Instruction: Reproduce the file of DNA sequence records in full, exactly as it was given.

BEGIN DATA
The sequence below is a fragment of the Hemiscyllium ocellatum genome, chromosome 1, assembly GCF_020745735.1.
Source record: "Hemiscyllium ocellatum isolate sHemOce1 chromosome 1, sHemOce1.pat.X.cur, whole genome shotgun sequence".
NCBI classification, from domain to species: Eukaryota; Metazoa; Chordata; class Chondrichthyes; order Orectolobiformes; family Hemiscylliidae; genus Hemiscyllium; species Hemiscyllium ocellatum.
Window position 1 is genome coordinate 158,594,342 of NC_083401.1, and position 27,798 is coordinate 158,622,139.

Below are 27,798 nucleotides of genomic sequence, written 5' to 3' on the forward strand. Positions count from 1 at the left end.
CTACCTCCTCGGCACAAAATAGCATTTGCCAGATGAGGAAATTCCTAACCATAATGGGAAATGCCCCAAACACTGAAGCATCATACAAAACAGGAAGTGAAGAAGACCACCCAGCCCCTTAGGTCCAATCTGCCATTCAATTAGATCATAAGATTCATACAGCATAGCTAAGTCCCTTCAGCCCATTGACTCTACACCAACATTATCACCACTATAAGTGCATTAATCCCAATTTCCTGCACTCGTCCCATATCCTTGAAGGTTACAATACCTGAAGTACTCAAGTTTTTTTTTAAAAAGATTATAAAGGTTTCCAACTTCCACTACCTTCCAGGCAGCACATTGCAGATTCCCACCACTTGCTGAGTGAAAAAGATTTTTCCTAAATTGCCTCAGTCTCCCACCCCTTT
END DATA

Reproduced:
The sequence below is a fragment of the Hemiscyllium ocellatum genome, chromosome 1, assembly GCF_020745735.1.
Source record: "Hemiscyllium ocellatum isolate sHemOce1 chromosome 1, sHemOce1.pat.X.cur, whole genome shotgun sequence".
NCBI classification, from domain to species: Eukaryota; Metazoa; Chordata; class Chondrichthyes; order Orectolobiformes; family Hemiscylliidae; genus Hemiscyllium; species Hemiscyllium ocellatum.
Window position 1 is genome coordinate 158,594,342 of NC_083401.1, and position 27,798 is coordinate 158,622,139.

Below are 27,798 nucleotides of genomic sequence, written 5' to 3' on the forward strand. Positions count from 1 at the left end.
CTACCTCCTCGGCACAAAATAGCATTTGCCAGATGAGGAAATTCCTAACCATAATGGGAAATGCCCCAAACACTGAAGCATCATACAAAACAGGAAGTGAAGAAGACCACCCAGCCCCTTAGGTCCAATCTGCCATTCAATTAGATCATAAGATTCATACAGCATAGCTAAGTCCCTTCAGCCCATTGACTCTACACCAACATTATCACCACTATAAGTGCATTAATCCCAATTTCCTGCACTCGTCCCATATCCTTGAAGGTTACAATACCTGAAGTACTCAAGTTTTTTTTTAAAAAGATTATAAAGGTTTCCAACTTCCACTACCTTCCAGGCAGCACATTGCAGATTCCCACCACTTGCTGAGTGAAAAAGATTTTTCCTAAATTGCCTCAGTCTCCCACCCCTTT